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The Kings Ford

The origin of the name Chingford is still a matter of heated debate amongst some people.

250–252 Chingford Mount Road, Chingford, London, E4 8JL

The name ‘Chingford’ is said to derive from the Old English word ‘ching’, meaning ‘king’, and the ford over the River Lea, thought to be associated with Alfred the Great, hence the name of this pub.

Prints and text about Lords of the Manor.

The text reads: Leigh, Boothby, Heathcote and Snell. These names are of major importance in the history of Chingford. They were Lords of the three local manors.

Chingford was composed of three manors – Chingford St Pauls (or Chingford Hall); Chingford Earls (or Comitis), and Gowers (or Pympes).

Chingford St Pauls lay to the west and north. It belonged to the Dean and Chapter of St Pauls Cathedral from 998 until 1544, when Henry VIII confiscated it. In 1567 the manor was conveyed to the Leigh family, and they held it until 1709, when it was purchased by Robert Snell.

Chingford Earls lay mainly in the east and south-east. For a brief time between 1270-1308, the manor was leased by the Knights Templars. It was owned by the Earl of Atholl until 1306 when the then Earl, John sided with Robert the Bruce against Edward I, and paid the price when he was captured and executed.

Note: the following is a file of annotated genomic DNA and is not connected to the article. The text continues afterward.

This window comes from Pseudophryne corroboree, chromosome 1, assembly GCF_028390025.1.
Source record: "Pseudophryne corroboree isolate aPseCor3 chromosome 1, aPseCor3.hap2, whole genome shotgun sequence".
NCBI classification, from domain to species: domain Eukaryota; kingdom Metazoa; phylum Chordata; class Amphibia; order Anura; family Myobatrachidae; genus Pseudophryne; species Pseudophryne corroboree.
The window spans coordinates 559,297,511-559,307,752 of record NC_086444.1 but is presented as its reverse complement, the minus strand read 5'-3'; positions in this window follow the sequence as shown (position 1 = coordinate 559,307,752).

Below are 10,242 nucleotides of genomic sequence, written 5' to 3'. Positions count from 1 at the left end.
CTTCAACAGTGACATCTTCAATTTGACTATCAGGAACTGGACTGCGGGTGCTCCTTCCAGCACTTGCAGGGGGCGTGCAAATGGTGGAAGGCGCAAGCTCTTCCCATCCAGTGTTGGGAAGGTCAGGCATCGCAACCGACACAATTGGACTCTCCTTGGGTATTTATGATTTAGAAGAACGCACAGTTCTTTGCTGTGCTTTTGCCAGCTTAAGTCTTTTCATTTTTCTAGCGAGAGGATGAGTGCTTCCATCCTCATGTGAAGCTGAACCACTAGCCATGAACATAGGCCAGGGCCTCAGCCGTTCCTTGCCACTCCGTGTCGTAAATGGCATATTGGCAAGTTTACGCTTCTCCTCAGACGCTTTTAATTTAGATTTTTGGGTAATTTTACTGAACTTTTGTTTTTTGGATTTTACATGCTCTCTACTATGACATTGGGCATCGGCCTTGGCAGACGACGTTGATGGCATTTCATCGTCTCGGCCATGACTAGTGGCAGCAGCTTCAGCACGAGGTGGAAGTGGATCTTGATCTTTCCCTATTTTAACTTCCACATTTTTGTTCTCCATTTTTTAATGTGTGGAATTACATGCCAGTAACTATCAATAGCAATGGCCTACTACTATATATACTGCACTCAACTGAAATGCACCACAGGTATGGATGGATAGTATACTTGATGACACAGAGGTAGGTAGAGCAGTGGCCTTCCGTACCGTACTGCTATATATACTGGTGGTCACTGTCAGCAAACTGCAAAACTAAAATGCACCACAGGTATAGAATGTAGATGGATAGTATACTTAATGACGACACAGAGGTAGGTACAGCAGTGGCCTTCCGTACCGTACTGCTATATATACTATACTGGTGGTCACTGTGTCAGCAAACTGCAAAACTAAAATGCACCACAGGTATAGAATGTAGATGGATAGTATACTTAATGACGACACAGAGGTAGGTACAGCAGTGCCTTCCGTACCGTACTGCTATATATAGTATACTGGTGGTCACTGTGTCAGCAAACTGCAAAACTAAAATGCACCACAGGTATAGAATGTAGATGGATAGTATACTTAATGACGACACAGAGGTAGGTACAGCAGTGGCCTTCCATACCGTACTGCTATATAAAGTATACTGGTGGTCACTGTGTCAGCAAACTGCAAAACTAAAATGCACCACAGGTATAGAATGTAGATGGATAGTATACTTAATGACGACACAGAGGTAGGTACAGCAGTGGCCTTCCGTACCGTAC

His lands were fortified, and Chingford Earls went through the usual vagaries of ownership until Thomas Boothby purchased the manor in 1608. He descendants then held it for almost 350 years. In 1764 the Boothby family united with the Heathcotes through marriage. Louisa Heathcote, who died in 1940, was the last Lady of the Manor.

Pympes was known as Gowers in the 15th century, until Reynold Pympe of Kent acquired it. 1544 Pympes was in Henry VIII’s hands, as were the other two Chingford manors, and then passed through several owners until the early 19th Century it was absorbed into the Boothby-Heathcotes manor of Chingford Earls.

As for the manor houses, that for Chingford St Pauls was Chingford Hall, situated where Hall Lane is now in South Chingford, and Friday Hill was the manor house for Chingford Earls. Pimp Hall’s dovecote and timbered barn can still be seen at Pimp Hall Farm in King’s Road.

Top: Friday Hill
Above: Left, Pimp Hall, right, Chingford Hall.

Prints and text about Queen Victoria’s visit to Chingford.

The text reads: In the late 19th century the landowners and the local people were at odds over the rights and ownership in the forest. Things came to a head when Reverend Maitland, who was both Lord of the Manor and Rector of Loughton, closed the forest to his tenants. This meant they could no longer lop the trees for firewood, or graze their cattle.

The peasants found a leader in Alfred Willingale who took the tenants case to the highest authority in the land, Queen Victoria.

After much argument over enclosure (the term for turning common land into private land) the forest was granted officially to the people “forever”.